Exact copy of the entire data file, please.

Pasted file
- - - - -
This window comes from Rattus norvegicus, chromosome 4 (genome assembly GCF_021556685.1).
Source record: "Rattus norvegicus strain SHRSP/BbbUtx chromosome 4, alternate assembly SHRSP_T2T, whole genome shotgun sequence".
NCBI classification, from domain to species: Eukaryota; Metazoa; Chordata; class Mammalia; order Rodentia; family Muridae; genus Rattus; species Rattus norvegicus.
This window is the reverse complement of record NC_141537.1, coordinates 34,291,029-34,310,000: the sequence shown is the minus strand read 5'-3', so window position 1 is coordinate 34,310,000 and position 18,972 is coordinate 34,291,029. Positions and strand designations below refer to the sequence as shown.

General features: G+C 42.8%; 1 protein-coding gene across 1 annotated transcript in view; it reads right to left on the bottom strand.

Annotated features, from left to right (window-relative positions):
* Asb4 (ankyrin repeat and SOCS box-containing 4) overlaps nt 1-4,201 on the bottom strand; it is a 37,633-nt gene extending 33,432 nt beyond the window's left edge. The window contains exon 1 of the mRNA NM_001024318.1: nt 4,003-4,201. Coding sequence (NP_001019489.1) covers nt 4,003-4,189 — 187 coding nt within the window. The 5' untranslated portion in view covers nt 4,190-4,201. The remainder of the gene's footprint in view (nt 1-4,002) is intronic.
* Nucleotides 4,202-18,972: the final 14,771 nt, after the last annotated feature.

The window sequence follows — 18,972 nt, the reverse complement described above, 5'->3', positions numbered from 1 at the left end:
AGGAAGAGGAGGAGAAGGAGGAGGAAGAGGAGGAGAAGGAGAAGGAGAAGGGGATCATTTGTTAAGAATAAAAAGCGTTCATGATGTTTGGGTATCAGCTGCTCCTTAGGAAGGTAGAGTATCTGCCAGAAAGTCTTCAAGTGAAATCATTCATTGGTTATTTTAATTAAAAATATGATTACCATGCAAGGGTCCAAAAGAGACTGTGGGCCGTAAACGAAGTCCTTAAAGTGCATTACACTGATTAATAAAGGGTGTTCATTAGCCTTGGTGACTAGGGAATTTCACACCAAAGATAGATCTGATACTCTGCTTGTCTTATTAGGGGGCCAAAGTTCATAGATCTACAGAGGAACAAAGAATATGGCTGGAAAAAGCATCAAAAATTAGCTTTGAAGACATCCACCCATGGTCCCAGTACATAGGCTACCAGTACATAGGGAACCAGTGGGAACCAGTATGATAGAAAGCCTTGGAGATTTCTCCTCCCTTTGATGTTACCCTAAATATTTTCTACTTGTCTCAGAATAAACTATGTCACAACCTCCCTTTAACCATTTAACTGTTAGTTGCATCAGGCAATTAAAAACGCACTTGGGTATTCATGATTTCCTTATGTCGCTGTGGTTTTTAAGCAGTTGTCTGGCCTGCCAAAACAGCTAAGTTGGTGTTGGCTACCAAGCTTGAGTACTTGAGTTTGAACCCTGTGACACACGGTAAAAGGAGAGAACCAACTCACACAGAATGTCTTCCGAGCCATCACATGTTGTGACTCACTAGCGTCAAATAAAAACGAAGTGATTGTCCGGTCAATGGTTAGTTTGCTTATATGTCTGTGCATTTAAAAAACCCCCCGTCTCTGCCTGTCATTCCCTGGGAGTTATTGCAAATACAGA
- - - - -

This window comes from Rattus norvegicus, chromosome 4 (genome assembly GCF_021556685.1).
Source record: "Rattus norvegicus strain SHRSP/BbbUtx chromosome 4, alternate assembly SHRSP_T2T, whole genome shotgun sequence".
NCBI classification, from domain to species: Eukaryota; Metazoa; Chordata; class Mammalia; order Rodentia; family Muridae; genus Rattus; species Rattus norvegicus.
This window is the reverse complement of record NC_141537.1, coordinates 34,291,029-34,310,000: the sequence shown is the minus strand read 5'-3', so window position 1 is coordinate 34,310,000 and position 18,972 is coordinate 34,291,029. Positions and strand designations below refer to the sequence as shown.

General features: G+C 42.8%; 1 protein-coding gene across 1 annotated transcript in view; it reads right to left on the bottom strand.

Annotated features, from left to right (window-relative positions):
* Asb4 (ankyrin repeat and SOCS box-containing 4) overlaps nt 1-4,201 on the bottom strand; it is a 37,633-nt gene extending 33,432 nt beyond the window's left edge. The window contains exon 1 of the mRNA NM_001024318.1: nt 4,003-4,201. Coding sequence (NP_001019489.1) covers nt 4,003-4,189 — 187 coding nt within the window. The 5' untranslated portion in view covers nt 4,190-4,201. The remainder of the gene's footprint in view (nt 1-4,002) is intronic.
* Nucleotides 4,202-18,972: the final 14,771 nt, after the last annotated feature.

The window sequence follows — 18,972 nt, the reverse complement described above, 5'->3', positions numbered from 1 at the left end:
AGGAAGAGGAGGAGAAGGAGGAGGAAGAGGAGGAGAAGGAGAAGGAGAAGGGGATCATTTGTTAAGAATAAAAAGCGTTCATGATGTTTGGGTATCAGCTGCTCCTTAGGAAGGTAGAGTATCTGCCAGAAAGTCTTCAAGTGAAATCATTCATTGGTTATTTTAATTAAAAATATGATTACCATGCAAGGGTCCAAAAGAGACTGTGGGCCGTAAACGAAGTCCTTAAAGTGCATTACACTGATTAATAAAGGGTGTTCATTAGCCTTGGTGACTAGGGAATTTCACACCAAAGATAGATCTGATACTCTGCTTGTCTTATTAGGGGGCCAAAGTTCATAGATCTACAGAGGAACAAAGAATATGGCTGGAAAAAGCATCAAAAATTAGCTTTGAAGACATCCACCCATGGTCCCAGTACATAGGCTACCAGTACATAGGGAACCAGTGGGAACCAGTATGATAGAAAGCCTTGGAGATTTCTCCTCCCTTTGATGTTACCCTAAATATTTTCTACTTGTCTCAGAATAAACTATGTCACAACCTCCCTTTAACCATTTAACTGTTAGTTGCATCAGGCAATTAAAAACGCACTTGGGTATTCATGATTTCCTTATGTCGCTGTGGTTTTTAAGCAGTTGTCTGGCCTGCCAAAACAGCTAAGTTGGTGTTGGCTACCAAGCTTGAGTACTTGAGTTTGAACCCTGTGACACACGGTAAAAGGAGAGAACCAACTCACACAGAATGTCTTCCGAGCCATCACATGTTGTGACTCACTAGCGTCAAATAAAAACGAAGTGATTGTCCGGTCAATGGTTAGTTTGCTTATATGTCTGTGCATTTAAAAAACCCCCCGTCTCTGCCTGTCATTCCCTGGGAGTTATTGCAAATACAGA